When My Neighbor Died.

We bought our dream house four years ago. This is not to brag but rather quite an accomplishment from our previous digs only a few years before. You see, in 2010, when my life imploded, we lived in, well, a house broken into different apartments. At one point, Homeland Security raided the house. At another point, the man in the apartment under ours died and no one discovered the body for a week. My husband got a staph infection. Our friend Shelby was the only friend that would come in and hang out. It was preferred that we meet other people at their place.

Then, as life does, our life came together beautifully and we found a 120+ year historic home with a zen garden (that required a lot of work to become a zen garden). I love this house.

When we moved in we were greeted by a gruff looking kind man. He brought over a case of Miller High Life, which to him, was an act of kindness similar to a pie. He welcomed us to the neighborhood. He was full of life, jokes, and adventure.

Then the dogs and the fence.

Our neighbor had a dog when we moved in. His name was Earl and when people say owners look like their dogs, they really nailed this relationship. I believe Earl was our neighbor’s spirit animal. Then Earl died. This was devastating.

A few months later, they rescued two new dogs. One, Lucy, a terrier type with a hook nose, made our dogs crazy. They would have destructive fights at the fence. I would end up in tears. We tried every different way to stop these fights. It was frustrating and I grew to hate those dogs. I would side eye Lucy when she’d sneak that hook nose through our front fence to say hello. Her bark, it was like razor blades.

Then, a few months ago, I came home for lunch and the police were parked outside our neighbor’s house. They wouldn’t tell me what was happening but I was not leaving until I found out. Eventually, a family member came out crying. I asked what was happening and she tearfully stated that our neighbor had died unexpectedly in his sleep. He was only 50 years old.

I shared this news with my husband. We coped by blaring Bob Seger on our turntable and attended the funeral. We learned at the funeral how close he was to his grandchildren. This answered the always puzzling question about why he wore a baby monitor on his belt.

His wife is moving this weekend. They close today. A new, younger couple, is moving in. They don’t have dogs but they want dogs. The fence will probably still be a problem.

But, now that I have the longview, the fence was never that big of a deal. I would love to look at that hook nosed dog and have fights at the fence if that meant we could still have our handy, kind, funny, neighbor.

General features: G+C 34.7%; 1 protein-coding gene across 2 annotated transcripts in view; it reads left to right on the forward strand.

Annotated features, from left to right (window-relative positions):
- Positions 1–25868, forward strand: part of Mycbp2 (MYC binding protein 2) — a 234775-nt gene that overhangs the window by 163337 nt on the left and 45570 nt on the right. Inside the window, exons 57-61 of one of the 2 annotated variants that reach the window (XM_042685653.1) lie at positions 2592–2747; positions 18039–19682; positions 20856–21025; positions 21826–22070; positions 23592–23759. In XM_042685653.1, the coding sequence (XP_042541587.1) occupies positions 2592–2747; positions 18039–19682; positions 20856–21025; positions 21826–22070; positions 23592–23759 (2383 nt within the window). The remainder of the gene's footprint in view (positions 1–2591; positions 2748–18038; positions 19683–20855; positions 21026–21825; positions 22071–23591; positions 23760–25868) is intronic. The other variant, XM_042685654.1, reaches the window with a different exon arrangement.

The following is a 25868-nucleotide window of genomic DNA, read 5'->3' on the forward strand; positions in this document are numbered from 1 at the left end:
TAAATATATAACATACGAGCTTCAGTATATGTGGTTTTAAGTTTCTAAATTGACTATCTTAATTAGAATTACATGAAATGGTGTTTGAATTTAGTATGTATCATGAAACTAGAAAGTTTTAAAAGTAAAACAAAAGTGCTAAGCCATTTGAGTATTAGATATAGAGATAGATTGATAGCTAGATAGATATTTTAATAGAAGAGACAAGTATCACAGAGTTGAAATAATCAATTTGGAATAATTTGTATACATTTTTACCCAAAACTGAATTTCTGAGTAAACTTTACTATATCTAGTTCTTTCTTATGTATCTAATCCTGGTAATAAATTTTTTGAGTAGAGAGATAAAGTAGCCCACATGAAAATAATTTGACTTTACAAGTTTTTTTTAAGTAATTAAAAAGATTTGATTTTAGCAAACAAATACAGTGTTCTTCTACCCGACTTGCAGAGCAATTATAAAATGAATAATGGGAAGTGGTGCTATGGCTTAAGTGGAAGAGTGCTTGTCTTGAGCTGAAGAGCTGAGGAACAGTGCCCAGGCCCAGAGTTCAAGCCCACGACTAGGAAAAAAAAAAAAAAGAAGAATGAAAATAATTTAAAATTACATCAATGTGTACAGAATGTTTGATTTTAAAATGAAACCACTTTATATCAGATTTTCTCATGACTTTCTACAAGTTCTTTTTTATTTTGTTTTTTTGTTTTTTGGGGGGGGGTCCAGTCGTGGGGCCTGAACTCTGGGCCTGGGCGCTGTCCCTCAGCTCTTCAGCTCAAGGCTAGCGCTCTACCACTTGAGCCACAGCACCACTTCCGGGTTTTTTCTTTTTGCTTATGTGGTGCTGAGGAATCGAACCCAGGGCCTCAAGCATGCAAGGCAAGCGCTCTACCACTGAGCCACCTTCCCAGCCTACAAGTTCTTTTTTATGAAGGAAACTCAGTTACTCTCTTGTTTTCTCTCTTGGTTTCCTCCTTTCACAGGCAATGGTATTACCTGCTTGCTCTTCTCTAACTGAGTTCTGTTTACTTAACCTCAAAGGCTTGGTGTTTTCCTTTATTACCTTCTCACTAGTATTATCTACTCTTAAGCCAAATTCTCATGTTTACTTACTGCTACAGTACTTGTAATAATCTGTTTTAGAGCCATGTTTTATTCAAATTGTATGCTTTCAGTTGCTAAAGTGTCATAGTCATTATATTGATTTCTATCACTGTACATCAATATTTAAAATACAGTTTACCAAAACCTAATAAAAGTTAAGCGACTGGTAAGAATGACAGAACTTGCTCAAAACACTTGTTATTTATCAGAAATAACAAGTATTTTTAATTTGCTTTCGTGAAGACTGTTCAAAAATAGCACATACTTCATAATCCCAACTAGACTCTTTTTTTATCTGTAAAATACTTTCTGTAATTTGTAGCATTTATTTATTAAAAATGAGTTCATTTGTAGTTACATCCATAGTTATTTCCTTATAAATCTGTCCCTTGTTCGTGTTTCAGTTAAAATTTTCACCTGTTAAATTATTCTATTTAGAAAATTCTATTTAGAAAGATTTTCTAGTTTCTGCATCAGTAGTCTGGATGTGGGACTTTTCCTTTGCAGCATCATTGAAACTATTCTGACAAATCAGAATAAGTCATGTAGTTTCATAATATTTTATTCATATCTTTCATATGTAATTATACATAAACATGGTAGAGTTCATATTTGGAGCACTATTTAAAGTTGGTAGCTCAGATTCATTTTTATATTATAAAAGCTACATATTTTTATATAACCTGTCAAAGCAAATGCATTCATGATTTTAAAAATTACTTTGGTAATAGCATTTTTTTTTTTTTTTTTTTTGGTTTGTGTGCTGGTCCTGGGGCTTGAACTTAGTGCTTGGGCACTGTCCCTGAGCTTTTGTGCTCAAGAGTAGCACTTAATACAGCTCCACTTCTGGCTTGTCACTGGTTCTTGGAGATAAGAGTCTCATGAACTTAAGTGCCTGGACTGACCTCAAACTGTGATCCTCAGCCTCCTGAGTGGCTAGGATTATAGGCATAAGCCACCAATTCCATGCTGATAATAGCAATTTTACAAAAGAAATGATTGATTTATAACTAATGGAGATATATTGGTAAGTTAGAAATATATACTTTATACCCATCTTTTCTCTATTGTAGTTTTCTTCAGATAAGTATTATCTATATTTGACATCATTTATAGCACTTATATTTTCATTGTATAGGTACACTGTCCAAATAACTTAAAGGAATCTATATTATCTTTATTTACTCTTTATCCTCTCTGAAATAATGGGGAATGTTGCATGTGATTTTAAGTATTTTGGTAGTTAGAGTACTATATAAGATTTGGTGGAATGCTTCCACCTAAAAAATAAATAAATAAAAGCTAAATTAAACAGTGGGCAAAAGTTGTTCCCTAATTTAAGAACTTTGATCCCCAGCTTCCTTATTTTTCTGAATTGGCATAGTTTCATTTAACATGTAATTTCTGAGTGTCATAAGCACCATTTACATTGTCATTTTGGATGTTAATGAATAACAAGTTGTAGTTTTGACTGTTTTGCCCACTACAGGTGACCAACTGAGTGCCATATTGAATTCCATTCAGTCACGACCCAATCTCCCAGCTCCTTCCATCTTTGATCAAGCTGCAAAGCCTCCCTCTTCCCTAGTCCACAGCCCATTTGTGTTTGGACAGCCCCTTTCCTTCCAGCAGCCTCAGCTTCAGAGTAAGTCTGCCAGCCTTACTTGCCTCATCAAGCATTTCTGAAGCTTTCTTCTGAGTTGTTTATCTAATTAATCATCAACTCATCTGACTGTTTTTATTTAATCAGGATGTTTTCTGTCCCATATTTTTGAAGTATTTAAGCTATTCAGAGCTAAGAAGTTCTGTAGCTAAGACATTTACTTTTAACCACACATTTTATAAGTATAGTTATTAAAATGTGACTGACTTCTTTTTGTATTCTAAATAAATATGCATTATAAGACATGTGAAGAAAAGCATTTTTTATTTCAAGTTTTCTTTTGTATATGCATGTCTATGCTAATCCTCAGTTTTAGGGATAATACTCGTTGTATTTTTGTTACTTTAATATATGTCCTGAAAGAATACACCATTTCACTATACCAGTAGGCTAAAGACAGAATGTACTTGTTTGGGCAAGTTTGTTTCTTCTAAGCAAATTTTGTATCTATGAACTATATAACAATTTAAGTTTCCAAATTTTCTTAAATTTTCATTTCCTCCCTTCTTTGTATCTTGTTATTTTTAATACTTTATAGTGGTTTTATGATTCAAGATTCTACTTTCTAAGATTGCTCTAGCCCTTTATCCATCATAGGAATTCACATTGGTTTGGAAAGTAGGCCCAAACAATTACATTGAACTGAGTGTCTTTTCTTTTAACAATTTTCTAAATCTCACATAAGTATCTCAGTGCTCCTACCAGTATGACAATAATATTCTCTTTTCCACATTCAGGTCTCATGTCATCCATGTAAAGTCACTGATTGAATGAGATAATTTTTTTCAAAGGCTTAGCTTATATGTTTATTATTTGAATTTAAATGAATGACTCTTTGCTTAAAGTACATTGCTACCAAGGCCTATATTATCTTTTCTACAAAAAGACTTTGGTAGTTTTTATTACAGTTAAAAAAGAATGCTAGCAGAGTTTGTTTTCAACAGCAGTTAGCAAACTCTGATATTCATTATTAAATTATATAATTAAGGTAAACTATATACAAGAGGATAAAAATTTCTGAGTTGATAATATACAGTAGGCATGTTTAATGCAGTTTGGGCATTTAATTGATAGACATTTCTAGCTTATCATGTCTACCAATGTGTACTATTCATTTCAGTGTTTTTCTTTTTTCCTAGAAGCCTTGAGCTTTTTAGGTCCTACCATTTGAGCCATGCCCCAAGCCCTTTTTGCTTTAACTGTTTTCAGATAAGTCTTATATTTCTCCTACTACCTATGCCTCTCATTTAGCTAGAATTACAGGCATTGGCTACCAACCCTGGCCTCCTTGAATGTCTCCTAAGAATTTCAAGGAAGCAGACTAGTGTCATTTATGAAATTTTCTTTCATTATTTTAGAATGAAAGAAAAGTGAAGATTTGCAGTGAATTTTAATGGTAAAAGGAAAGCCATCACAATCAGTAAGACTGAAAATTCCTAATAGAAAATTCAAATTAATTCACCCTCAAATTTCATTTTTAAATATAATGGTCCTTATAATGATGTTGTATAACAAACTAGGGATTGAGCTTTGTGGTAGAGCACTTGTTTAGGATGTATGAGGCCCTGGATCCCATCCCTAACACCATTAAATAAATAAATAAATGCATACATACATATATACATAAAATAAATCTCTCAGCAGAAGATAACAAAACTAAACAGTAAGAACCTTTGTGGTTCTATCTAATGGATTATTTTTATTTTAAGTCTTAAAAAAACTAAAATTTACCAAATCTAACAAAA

During the frustrating fence wars, I forgot the one truth of life, it all goes away. The only truth is change and loss. Damn.

Love

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The Courage To Love Like This.

“What time is it? Can you at this moment look in the mirror and be all right with it?… Are you doing what you want to do right? Have you located your passion as if this was your last night on earth?

I draft some of these posts weeks and/or months before I publish them. I wanted to finish this book before I published this post. In the meantime, a friend of mine started a book review blog and you should check it out here. She’s a brilliant writer and critical thinker. And, her reviews may help you decide what to read next.

I love to read non-fiction (memoirs, psych theory, science, essays, etc.). I do fancy a few fiction novels a year (particularly those written by my friends). But, when I know the writing is real lived experience, it feels different. Not better, not worse, but different. Ultimately, I believe there is a lot of truth and realness found in fiction. We all want to know that good wins over evil, we all want to know that love prevails, and we all want to know that we have a reason to hope.

These themes are found in the Bible, Greek Mythology, Shakespearean Plays, Nicholas Sparks’ Books, The Hunger Games Series, Star Wars, and X-Men. I think one would be hard pressed to tell a unique story. Across time and cultures there are some basic truths related to the human condition.

“Do you see why I miss him? I call out, to no one. Will I remember everything? What am I meant to keep?”

But me? I want to know how real people survive and thrive in the face of struggle. No doubt, my pull to these memoirs is the product of facing my own struggles and professionally helping people manage their life challenges.